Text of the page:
Australian Musicians: “Get a Real Job!”

Australia, you need to sort out your juvenile attitude towards the arts. Actually no, it’s not juvenile, children have an insightful view of art and expression. Australia, you need to stop with this “get a real job” rhetoric and start recognising the cultural and financial enrichment the arts bring to all of our lives.

Since first venturing across the seas I’ve noticed that my beloved home country is a long way behind when it comes to appreciating what the creatives give us. Just last week the Australian federal education minister, Simon Birmingham, dismissed an entire industry as a “lifestyle choice” after announcing almost 60 diplomas in the arts will no longer be eligible for student loans. Since the Abbott Government in 2014 we have already had $204.8 million dollars cut from the arts budget. Just today I read a deplorable article in the Advocate by Elanor Watt –  Is Exposure Payment Enough for Musicians in which she argues that if you are passionate enough you should take any opportunity offered to you “because we have all seen the movies, anything can happen.”… urgh. There is an attitude in Australia that working in the arts is a cop out. A job for pot smoking couch potatoes, or worse, not even a “real job” at all.

real-job

Unfortunately this comes as no surprise to me. I first met with this attitude in my youth. Fresh out of home and learning to earn a living for my self I met with hard times. Unemployment benefits were the closest thing I have ever received to assistance in developing my trade, and thank god they were there. Newstart gave me time to find my feet. Time and time again I was asked by Centerlink “what is your profession?” and time and time again I was told “that’s not a real job”. Simple recognition would have made the progression of my career a lot less stressful and possibly a lot quicker. Back then, though it was not enough, I was making more from playing music than anything else. Now, music is not only how I travel the world but it is also how I pay my taxes.

Thanks to national research at the University of Tasmania we now know that the live music sector contributed a whopping $15.7 billion dollars to the Australian economy in 2014 with $3 worth of benefit to the community for every $1 invested. Even more than the footy. These figures are no secret, yet still it doesn’t take much effort to find the typical attitude on public forums of “Why should my tax dollars pay for your hobby?” At face value it may seem like a legitimate question, however dig a little deeper and it’s easy to see that the arts are paying more than their fair share in tax revenue and economic stimulation. Unlike the fossil fuel industry, for example, this is achieved in most part with little or no government assistance.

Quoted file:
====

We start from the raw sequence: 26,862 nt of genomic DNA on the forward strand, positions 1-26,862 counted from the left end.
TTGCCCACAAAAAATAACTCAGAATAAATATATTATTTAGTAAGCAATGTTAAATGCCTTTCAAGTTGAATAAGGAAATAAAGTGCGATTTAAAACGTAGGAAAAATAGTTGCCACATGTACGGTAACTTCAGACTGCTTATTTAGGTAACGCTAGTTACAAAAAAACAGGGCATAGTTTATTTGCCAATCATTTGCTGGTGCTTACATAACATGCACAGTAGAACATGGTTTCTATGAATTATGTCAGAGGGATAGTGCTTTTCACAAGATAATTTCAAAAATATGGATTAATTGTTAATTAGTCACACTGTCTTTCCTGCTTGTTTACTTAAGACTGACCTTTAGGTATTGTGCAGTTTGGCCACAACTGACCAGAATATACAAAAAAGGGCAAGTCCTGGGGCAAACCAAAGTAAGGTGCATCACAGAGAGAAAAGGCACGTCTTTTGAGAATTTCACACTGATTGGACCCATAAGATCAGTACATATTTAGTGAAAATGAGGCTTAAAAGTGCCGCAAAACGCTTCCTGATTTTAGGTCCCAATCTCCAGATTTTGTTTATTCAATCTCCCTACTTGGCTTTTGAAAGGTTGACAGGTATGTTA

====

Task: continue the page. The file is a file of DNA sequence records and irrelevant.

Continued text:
“Our research shows that for every dollar spent on live music, three dollars of benefit is returned to the wider community. This is a significant, and unrecognised, contribution that includes the dollars that flow to the national economy as well as the ways experiencing live music enriches people’s lives.” – Dr. Dave Carter, Lecturer in Music Technology at University of Tasmania.

One of the first things you notice when travelling through Europe is their pride of culture. I’m not talking about nationalism or patriotism, though they do come into it. I’m talking about their love of food, music, language and heritage. It’s a beautiful thing. Dedicating ones life to the arts is a virtue celebrated by all. I see the same across Asia. I’m yet to visit the Americas or Africa but from my research into future destinations, I keep seeing the same thing. The arts define heritage and heritage defines us.

Maybe it is Australia’s distance from the rest of humanity. We sit alone at the bottom of the world. A nation barely 200 years old, with a tendency to ignore the rich depth of art history laid out by our indigenous peoples. Possibly for the fear of admitting the cultural genocide committed by our forefathers, or maybe because white Australia doesn’t feel as if this is their heritage to be proud of. Maybe it’s a symptom of Australia’s tall poppy syndrome, where we hack at the things we admire most. Maybe we just haven’t properly discussed the situation yet.

In any case, music is my love, music is my life and music is my profession!

*UPDATE
It’s recently come to my attention that Elanor Watt, the author of the article “Is Exposure Payment Enough for Musicians” mentioned in the above blog post works for Fairfax media group. The same group that asked Sydney based reggae band black bird hum to play for free at Fairfax Media owned Noodle Market. Strong arm corporate bullying! Shame on you Elanor. I wonder if this young journalist is aware that she is a pawn of this evil media manipulation. I also wonder if she avoided mentioning Black Bird Hum by name in her article as that would be free promotion, in which case she is promoting herself off the back of the musicians she criticized for not taking an “exposure” gig.

“She’s always ahead of me, I’m not too far behind. We’re like peas in a pod, we’re two of a kind. Music this lucid partner of mine.”

P.S to all you creatives out there, click here to check out some inspirational words on the topic from my man Tony “Jack The Bear” Mantz.

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Top 10 #looptheworld Shows So Far

This was a difficult list to compile. Almost every show I have played since the #looptheworld adventure began has been memorable for one reason or another. Special mention has to go to Choppers Bar, Koh Tao. Those hot, sweaty nights with the Koh Tao Pub Crawl made up a huge amount of the memories that the tour has brought me so far. Every night at Choppers was another crazy party. So too were all of my performances at Harmony, Ios. However, this here list is about those single shows that stood out. The shows that warmed my heart and kept me on a high for days after getting off stage. Those shows that reward me more than financial gain. The shows I’ll remember long after my career is over. The shows I’ll look back on and smile.

No. 10